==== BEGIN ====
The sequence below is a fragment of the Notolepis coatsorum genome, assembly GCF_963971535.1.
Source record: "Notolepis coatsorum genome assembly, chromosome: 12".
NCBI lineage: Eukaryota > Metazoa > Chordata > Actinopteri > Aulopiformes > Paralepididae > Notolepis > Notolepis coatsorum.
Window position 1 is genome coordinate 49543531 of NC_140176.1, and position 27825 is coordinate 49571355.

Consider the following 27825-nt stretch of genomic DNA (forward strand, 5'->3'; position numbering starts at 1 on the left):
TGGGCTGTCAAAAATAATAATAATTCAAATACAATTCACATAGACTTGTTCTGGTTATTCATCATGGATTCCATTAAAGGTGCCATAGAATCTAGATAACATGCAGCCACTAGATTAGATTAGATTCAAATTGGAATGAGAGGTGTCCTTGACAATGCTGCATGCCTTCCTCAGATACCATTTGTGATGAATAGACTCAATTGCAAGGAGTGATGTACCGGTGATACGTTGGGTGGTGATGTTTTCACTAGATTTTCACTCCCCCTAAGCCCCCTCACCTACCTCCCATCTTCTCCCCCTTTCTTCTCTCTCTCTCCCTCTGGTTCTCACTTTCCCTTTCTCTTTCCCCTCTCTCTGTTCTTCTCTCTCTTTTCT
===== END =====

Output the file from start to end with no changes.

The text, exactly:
The sequence below is a fragment of the Notolepis coatsorum genome, assembly GCF_963971535.1.
Source record: "Notolepis coatsorum genome assembly, chromosome: 12".
NCBI lineage: Eukaryota > Metazoa > Chordata > Actinopteri > Aulopiformes > Paralepididae > Notolepis > Notolepis coatsorum.
Window position 1 is genome coordinate 49543531 of NC_140176.1, and position 27825 is coordinate 49571355.

Consider the following 27825-nt stretch of genomic DNA (forward strand, 5'->3'; position numbering starts at 1 on the left):
TGGGCTGTCAAAAATAATAATAATTCAAATACAATTCACATAGACTTGTTCTGGTTATTCATCATGGATTCCATTAAAGGTGCCATAGAATCTAGATAACATGCAGCCACTAGATTAGATTAGATTCAAATTGGAATGAGAGGTGTCCTTGACAATGCTGCATGCCTTCCTCAGATACCATTTGTGATGAATAGACTCAATTGCAAGGAGTGATGTACCGGTGATACGTTGGGTGGTGATGTTTTCACTAGATTTTCACTCCCCCTAAGCCCCCTCACCTACCTCCCATCTTCTCCCCCTTTCTTCTCTCTCTCTCCCTCTGGTTCTCACTTTCCCTTTCTCTTTCCCCTCTCTCTGTTCTTCTCTCTCTTTTCT